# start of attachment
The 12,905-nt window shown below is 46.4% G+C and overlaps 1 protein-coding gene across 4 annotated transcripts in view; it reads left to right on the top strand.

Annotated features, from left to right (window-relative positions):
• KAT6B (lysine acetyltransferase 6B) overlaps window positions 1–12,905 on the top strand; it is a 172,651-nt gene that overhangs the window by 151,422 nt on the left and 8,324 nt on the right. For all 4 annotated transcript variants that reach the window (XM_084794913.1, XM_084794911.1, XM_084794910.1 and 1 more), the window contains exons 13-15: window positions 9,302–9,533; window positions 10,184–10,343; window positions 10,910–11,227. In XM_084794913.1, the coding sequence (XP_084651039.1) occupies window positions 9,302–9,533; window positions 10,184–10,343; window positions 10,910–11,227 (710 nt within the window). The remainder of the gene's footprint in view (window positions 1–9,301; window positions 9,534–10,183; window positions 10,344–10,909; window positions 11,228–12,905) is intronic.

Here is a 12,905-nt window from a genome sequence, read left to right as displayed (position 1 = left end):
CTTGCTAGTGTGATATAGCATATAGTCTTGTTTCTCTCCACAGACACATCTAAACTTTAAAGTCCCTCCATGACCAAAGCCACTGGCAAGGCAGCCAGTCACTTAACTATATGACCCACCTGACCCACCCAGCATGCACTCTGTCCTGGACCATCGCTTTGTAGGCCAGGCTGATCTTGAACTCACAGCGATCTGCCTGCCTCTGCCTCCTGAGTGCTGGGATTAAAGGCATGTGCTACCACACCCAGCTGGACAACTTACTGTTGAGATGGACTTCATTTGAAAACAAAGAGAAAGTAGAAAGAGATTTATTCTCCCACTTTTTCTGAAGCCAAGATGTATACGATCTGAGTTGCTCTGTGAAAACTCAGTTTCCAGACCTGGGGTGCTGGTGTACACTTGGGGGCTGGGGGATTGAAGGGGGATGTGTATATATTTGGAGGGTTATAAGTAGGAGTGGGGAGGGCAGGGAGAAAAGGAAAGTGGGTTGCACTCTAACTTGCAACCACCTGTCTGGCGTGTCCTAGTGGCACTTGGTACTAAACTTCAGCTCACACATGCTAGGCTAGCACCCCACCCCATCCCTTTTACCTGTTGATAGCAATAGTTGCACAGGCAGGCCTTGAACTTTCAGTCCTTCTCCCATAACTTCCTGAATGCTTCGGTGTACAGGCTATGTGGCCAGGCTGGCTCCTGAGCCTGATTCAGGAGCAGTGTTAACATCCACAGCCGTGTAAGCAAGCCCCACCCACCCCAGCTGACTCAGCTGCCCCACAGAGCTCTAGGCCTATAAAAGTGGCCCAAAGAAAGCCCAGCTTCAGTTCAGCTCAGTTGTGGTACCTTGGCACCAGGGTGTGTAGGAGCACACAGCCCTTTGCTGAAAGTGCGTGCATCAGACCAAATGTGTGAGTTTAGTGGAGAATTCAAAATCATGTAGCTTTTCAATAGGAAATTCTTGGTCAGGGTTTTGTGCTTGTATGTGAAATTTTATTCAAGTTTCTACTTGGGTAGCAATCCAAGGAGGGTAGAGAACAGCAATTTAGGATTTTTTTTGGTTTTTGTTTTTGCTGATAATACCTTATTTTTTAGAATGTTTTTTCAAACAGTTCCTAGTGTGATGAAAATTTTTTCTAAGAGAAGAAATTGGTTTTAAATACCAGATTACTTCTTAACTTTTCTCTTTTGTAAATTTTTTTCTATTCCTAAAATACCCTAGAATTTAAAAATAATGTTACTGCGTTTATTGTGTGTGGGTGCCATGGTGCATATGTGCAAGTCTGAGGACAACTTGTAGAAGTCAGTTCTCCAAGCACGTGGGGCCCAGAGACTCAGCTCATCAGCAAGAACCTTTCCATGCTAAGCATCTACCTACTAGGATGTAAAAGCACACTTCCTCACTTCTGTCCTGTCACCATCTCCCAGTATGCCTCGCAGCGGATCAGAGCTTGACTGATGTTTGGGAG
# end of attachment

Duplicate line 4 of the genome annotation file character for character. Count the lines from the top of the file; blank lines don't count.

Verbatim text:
Here is a 12,905-nt window from a genome sequence, read left to right as displayed (position 1 = left end):